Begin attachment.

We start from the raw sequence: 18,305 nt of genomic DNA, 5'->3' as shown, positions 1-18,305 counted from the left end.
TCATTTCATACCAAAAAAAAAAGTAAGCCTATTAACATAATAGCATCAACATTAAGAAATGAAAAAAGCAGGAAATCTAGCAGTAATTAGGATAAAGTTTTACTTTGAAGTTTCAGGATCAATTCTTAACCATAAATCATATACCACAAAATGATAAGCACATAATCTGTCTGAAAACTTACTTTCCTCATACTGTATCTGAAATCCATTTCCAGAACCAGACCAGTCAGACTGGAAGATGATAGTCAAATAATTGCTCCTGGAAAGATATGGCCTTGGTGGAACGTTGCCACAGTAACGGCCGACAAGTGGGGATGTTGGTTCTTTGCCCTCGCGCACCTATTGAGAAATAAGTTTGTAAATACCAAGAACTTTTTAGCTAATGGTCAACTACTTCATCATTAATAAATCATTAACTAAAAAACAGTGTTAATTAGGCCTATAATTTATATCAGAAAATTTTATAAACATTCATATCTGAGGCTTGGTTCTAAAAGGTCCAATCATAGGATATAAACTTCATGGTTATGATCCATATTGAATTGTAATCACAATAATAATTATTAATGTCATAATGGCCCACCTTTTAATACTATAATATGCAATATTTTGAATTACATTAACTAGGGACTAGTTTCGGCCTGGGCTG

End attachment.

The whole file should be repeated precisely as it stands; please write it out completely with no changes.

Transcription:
We start from the raw sequence: 18,305 nt of genomic DNA, 5'->3' as shown, positions 1-18,305 counted from the left end.
TCATTTCATACCAAAAAAAAAAGTAAGCCTATTAACATAATAGCATCAACATTAAGAAATGAAAAAAGCAGGAAATCTAGCAGTAATTAGGATAAAGTTTTACTTTGAAGTTTCAGGATCAATTCTTAACCATAAATCATATACCACAAAATGATAAGCACATAATCTGTCTGAAAACTTACTTTCCTCATACTGTATCTGAAATCCATTTCCAGAACCAGACCAGTCAGACTGGAAGATGATAGTCAAATAATTGCTCCTGGAAAGATATGGCCTTGGTGGAACGTTGCCACAGTAACGGCCGACAAGTGGGGATGTTGGTTCTTTGCCCTCGCGCACCTATTGAGAAATAAGTTTGTAAATACCAAGAACTTTTTAGCTAATGGTCAACTACTTCATCATTAATAAATCATTAACTAAAAAACAGTGTTAATTAGGCCTATAATTTATATCAGAAAATTTTATAAACATTCATATCTGAGGCTTGGTTCTAAAAGGTCCAATCATAGGATATAAACTTCATGGTTATGATCCATATTGAATTGTAATCACAATAATAATTATTAATGTCATAATGGCCCACCTTTTAATACTATAATATGCAATATTTTGAATTACATTAACTAGGGACTAGTTTCGGCCTGGGCTG